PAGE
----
He takes care of Hill County's history
Doug Fisher's 20-year anniversary with the Hill County Public Cemetery District was uneventful.
"No wild parties for me," he said. "Hill County doesn't exactly have a fund for things like that. We even have to pay for our own Christmas parties."
Jan. 23 marked two decades of service for Fisher as a groundskeeper for the cemetery district. Fisher, a 1979 Havre High graduate, applied for the position 20 years ago and was surprised to get the job. He has been employed there ever since.
Fisher and assistant groundskeeper Les Bebee are responsible for overseeing 12 of the 14 public cemeteries within Hill County.
"With the exception of Cottonwood and Rocky Boy, we pretty much handle them all," he said. "It's a lot of ground to cover."
Les Bebee is the second half of a legacy begun by his father, Henry. Henry Bebee was Fisher's boss for 10 years before his retirement from the cemetery district after 28 years of service.
The pair's official duties are many.
"We do a little bit of everything," he said. "Burials, cremations, setting headstones, landscaping, mechanics, bookkeeping, payroll. You name it, we do it. We keep busy if nothing else."
Actual cremations are handled by funeral homes, and the cemetery workers bury the cremains.
Fisher said one of most interesting things about his job is the history of the district's permanent residents. Havre's largest cemeteries, Calvary and Highland, are the final resting places for such people as former Hill County Sheriff Doc Timmons, Long George Francis, and Ma Plaz.
Roscoe "Doc" Timmons was the legendary lawman who served Hill County as sheriff for 44 years. Francis, a charismatic cowboy and Havre's most notorious horse thief, committed suicide just before he was supposed to go to prison. Alice Pleasant, the cigar-smoking woman, gained fame and notoriety for her good cooking and mean temper.
"There are some characters buried here, that's for sure," Fisher said.
The summer months require more upkeep on the cemeteries; there is grass to cut and shrubs to be trimmed, sprinklers to be maintained and sod to be laid. The district hires three to five seasonal workers during the summer, Fisher said.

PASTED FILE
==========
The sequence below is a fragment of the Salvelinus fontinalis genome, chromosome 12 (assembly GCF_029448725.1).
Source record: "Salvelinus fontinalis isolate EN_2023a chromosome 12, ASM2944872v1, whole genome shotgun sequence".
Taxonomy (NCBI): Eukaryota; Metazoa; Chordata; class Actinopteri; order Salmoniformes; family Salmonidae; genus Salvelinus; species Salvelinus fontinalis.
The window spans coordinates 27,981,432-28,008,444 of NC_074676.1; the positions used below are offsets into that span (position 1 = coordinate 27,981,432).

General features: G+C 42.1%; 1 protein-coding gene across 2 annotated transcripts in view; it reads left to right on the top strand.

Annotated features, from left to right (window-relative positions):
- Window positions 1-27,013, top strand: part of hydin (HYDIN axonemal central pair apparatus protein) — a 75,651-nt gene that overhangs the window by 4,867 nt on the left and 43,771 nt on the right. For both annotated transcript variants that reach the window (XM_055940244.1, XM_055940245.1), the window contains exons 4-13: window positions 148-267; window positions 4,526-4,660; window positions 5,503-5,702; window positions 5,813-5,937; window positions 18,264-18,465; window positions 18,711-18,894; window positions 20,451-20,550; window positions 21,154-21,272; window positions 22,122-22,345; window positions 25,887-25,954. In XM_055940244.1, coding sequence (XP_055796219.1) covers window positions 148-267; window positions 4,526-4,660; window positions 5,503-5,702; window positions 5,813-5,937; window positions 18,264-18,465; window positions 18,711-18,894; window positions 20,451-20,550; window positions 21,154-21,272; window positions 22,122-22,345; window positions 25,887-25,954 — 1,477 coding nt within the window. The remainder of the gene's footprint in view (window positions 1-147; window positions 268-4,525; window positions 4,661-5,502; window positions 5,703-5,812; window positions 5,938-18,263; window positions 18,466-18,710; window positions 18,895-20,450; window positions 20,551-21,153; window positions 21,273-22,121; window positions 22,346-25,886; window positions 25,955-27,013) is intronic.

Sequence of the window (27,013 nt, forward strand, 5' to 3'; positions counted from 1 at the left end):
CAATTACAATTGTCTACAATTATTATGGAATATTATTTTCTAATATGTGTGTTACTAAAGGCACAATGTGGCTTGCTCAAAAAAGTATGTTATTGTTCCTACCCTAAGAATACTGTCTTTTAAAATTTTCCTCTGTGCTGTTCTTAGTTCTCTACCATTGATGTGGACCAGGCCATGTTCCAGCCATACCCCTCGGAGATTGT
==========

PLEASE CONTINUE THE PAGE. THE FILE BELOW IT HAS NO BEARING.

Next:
Winter creates its own problems. Snow must be plowed and graves must be dug - a difficult proposition with frozen ground. Fisher and Bebee use a "grave thawer" to loosen frozen soil and make excavation easier.
"It's almost impossible to dig in frozen soil, and it is easy to damage equipment when the ground is rock hard. The grave thawer does a great job of warming the ground," Fisher said.
The thawer is a 3-by-8-foot dome that is placed over a grave site. A propane torch is placed inside the dome and allowed to burn overnight. In the morning, the soil is thawed and ready for digging, Fisher said.
When Fisher first began working for the cemetery district, the grave thawer had not yet been thought of. The district used dynamite to blast free frozen soil, he said.
"It was a lot of work, and pretty dangerous," Fisher said. "The grave thawer does its job well."
The view from Highland Cemetery is unbelievable. An impressive view of the Bear Paws can be seen above a spectacular panorama of Montana State University-Northern's campus.
"People consider that when buying plots," Fisher said. "We have a great view of Havre from here."
Fisher does his job with sincerity and seriousness, though he can recall some humorous events during his 20 years with the cemetery district.
"I remember when some kids came up and vandalized the place," he said. "They were knocking down gravestones and whatnot, when one of the kids cut himself. Apparently he cut his butt cheek on the edge of a grave stone. Well, he thought he was funny and wrote a vulgarity on the window of the shop with his blood.
"When (former Havre Police Chief) Dick Stremcha came out, he realized this kid had lost a lot of blood. So he checked with the hospital, and sure enough, there was some kid who had to get stitches in his butt on the same day the vandalism happened. He put some pressure on the kid and he finally admitted to it."
Fisher said Highland Cemetery has enough land to serve Hill County for another 150 years.
"More people are tending to be cremated," he said. "Twenty years ago we only had one person, and now nearly half the people choose to be cremated. If things continue at the current rate, there is enough land to last 150 years."
And what has Fisher learned in 20 years with the cemetery district?
"It is never too early to prepare," he said.